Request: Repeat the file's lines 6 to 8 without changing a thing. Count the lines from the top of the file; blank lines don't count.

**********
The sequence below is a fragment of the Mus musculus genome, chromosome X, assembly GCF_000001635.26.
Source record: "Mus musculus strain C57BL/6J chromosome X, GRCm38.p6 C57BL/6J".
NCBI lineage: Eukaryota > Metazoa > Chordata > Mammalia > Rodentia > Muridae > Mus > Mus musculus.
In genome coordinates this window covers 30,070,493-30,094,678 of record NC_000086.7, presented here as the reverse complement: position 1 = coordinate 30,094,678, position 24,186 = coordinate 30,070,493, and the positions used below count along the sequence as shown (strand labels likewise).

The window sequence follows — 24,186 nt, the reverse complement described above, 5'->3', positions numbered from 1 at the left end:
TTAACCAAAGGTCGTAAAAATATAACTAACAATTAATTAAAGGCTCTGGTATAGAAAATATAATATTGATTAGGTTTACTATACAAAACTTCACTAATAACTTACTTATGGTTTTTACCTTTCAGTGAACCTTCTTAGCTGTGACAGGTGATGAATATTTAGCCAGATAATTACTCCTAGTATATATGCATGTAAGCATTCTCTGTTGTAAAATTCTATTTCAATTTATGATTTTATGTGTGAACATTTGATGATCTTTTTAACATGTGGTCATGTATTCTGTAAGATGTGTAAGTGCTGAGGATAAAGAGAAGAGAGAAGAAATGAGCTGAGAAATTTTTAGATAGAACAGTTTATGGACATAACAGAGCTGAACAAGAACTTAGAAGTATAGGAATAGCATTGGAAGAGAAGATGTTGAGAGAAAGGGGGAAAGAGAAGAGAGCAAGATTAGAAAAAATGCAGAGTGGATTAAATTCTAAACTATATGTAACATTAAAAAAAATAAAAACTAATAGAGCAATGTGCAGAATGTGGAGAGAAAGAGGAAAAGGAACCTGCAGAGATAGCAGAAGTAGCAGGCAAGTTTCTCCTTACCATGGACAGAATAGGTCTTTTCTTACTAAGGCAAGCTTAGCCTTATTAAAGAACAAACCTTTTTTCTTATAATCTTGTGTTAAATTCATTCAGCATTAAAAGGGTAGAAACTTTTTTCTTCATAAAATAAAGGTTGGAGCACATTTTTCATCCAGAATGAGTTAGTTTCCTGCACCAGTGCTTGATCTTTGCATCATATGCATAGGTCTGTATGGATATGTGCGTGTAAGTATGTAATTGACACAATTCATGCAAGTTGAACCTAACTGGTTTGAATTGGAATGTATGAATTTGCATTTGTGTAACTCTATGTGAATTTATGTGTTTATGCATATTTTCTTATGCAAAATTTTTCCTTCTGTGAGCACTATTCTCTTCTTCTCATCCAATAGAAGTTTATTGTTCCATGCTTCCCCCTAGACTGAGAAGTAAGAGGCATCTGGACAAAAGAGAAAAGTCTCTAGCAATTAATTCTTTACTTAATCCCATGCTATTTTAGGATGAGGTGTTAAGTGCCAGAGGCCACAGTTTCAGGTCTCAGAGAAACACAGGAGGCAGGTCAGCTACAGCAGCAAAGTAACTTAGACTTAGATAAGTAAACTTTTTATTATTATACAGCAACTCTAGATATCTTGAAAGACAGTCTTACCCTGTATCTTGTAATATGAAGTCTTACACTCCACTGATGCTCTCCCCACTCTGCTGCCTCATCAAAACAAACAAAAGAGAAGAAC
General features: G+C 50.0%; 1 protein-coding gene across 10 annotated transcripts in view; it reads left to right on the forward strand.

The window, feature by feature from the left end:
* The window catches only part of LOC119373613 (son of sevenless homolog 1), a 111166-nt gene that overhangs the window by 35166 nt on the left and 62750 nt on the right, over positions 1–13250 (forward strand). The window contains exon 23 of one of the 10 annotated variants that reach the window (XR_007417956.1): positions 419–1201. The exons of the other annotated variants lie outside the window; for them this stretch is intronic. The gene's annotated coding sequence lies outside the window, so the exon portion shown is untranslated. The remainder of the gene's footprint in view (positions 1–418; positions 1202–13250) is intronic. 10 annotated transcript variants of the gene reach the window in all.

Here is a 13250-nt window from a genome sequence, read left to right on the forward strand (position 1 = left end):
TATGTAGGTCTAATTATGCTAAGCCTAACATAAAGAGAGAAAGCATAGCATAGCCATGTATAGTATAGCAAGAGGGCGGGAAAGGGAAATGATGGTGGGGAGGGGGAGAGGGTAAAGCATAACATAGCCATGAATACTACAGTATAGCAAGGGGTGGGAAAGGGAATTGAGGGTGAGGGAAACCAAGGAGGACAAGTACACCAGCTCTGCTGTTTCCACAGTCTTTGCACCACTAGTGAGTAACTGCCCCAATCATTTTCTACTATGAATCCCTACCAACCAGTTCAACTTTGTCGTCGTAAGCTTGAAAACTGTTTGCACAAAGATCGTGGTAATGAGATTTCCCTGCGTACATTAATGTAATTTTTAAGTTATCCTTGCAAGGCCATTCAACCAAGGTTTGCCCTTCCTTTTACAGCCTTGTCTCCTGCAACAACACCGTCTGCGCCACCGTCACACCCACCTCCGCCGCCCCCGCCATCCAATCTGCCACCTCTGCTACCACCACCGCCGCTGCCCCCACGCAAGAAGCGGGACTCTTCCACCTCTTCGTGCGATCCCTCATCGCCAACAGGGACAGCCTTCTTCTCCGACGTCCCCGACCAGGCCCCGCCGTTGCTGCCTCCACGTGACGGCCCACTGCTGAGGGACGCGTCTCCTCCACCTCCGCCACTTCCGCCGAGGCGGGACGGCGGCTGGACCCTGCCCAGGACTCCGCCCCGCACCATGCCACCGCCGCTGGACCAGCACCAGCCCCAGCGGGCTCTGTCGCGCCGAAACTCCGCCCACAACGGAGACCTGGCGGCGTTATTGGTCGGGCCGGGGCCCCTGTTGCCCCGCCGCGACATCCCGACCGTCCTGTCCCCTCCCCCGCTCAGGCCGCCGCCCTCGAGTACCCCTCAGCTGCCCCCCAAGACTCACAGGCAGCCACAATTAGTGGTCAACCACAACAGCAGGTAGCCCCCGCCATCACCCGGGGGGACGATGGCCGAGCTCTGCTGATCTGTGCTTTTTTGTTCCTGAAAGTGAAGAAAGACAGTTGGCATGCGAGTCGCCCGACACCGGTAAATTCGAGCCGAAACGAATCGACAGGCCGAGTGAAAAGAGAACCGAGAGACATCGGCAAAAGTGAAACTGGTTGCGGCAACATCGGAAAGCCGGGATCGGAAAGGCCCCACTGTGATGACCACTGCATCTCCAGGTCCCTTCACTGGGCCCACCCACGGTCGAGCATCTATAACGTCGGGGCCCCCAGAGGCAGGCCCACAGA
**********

TTAACCAAAGGTCGTAAAAATATAACTAACAATTAATTAAAGGCTCTGGTATAGAAAATATAATATTGATTAGGTTTACTATACAAAACTTCACTAATAACTTACTTATGGTTTTTACCTTTCAGTGAACCTTCTTAGCTGTGACAGGTGATGAATATTTAGCCAGATAATTACTCCTAGTATATATGCATGTAAGCATTCTCTGTTGTAAAATTCTATTTCAATTTATGATTTTATGTGTGAACATTTGATGATCTTTTTAACATGTGGTCATGTATTCTGTAAGATGTGTAAGTGCTGAGGATAAAGAGAAGAGAGAAGAAATGAGCTGAGAAATTTTTAGATAGAACAGTTTATGGACATAACAGAGCTGAACAAGAACTTAGAAGTATAGGAATAGCATTGGAAGAGAAGATGTTGAGAGAAAGGGGGAAAGAGAAGAGAGCAAGATTAGAAAAAATGCAGAGTGGATTAAATTCTAAACTATATGTAACATTAAAAAAAATAAAAACTAATAGAGCAATGTGCAGAATGTGGAGAGAAAGAGGAAAAGGAACCTGCAGAGATAGCAGAAGTAGCAGGCAAGTTTCTCCTTACCATGGACAGAATAGGTCTTTTCTTACTAAGGCAAGCTTAGCCTTATTAAAGAACAAACCTTTTTTCTTATAATCTTGTGTTAAATTCATTCAGCATTAAAAGGGTAGAAACTTTTTTCTTCATAAAATAAAGGTTGGAGCACATTTTTCATCCAGAATGAGTTAGTTTCCTGCACCAGTGCTTGATCTTTGCATCATATGCATAGGTCTGTATGGATATGTGCGTGTAAGTATGTAATTGACACAATTCATGCAAGTTGAACCTAACTGGTTTGAATTGGAATGTATGAATTTGCATTTGTGTAACTCTATGTGAATTTATGTGTTTATGCATATTTTCTTATGCAAAATTTTTCCTTCTGTGAGCACTATTCTCTTCTTCTCATCCAATAGAAGTTTATTGTTCCATGCTTCCCCCTAGACTGAGAAGTAAGAGGCATCTGGACAAAAGAGAAAAGTCTCTAGCAATTAATTCTTTACTTAATCCCATGCTATTTTAGGATGAGGTGTTAAGTGCCAGAGGCCACAGTTTCAGGTCTCAGAGAAACACAGGAGGCAGGTCAGCTACAGCAGCAAAGTAACTTAGACTTAGATAAGTAAACTTTTTATTATTATACAGCAACTCTAGATATCTTGAAAGACAGTCTTACCCTGTATCTTGTAATATGAAGTCTTACACTCCACTGATGCTCTCCCCACTCTGCTGCCTCATCAAAACAAACAAAAGAGAAGAAC
General features: G+C 50.0%; 1 protein-coding gene across 10 annotated transcripts in view; it reads left to right on the forward strand.

The window, feature by feature from the left end: